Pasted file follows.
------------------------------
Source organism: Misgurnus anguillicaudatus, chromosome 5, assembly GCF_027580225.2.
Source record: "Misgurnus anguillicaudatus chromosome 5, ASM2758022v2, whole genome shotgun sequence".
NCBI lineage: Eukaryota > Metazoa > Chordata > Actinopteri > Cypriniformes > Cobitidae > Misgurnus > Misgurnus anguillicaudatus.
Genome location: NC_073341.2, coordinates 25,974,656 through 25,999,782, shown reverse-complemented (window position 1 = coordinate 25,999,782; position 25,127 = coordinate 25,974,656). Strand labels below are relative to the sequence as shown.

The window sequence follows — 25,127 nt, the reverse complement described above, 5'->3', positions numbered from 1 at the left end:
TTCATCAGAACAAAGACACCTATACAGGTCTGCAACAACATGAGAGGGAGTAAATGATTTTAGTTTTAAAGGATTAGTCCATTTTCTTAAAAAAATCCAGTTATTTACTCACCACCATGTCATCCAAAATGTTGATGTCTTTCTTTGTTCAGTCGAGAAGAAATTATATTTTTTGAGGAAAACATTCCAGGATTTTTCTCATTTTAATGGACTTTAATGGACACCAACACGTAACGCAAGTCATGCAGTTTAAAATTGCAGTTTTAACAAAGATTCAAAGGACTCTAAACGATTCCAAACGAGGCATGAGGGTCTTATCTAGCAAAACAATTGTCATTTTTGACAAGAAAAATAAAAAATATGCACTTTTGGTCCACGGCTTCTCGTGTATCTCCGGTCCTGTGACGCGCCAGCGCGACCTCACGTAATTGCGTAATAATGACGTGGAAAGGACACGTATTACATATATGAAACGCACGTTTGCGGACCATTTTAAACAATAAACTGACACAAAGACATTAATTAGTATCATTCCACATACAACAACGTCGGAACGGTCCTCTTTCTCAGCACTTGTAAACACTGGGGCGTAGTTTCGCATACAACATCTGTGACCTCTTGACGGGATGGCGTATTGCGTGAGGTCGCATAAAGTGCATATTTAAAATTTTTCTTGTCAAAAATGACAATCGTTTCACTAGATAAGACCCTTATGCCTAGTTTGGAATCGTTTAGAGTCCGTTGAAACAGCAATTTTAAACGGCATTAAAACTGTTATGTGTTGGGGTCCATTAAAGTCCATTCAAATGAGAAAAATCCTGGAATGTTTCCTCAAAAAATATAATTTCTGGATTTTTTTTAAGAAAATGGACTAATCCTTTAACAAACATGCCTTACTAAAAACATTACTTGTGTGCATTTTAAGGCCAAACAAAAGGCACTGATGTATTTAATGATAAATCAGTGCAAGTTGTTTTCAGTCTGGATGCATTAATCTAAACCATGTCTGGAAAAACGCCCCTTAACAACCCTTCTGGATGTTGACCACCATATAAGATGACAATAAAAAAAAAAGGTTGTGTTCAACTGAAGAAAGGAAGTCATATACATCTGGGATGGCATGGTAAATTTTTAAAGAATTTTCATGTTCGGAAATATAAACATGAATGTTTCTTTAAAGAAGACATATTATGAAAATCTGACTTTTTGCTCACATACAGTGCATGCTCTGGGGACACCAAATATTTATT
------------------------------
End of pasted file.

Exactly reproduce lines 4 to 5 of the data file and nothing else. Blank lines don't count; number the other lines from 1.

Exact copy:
Genome location: NC_073341.2, coordinates 25,974,656 through 25,999,782, shown reverse-complemented (window position 1 = coordinate 25,999,782; position 25,127 = coordinate 25,974,656). Strand labels below are relative to the sequence as shown.

The window sequence follows — 25,127 nt, the reverse complement described above, 5'->3', positions numbered from 1 at the left end: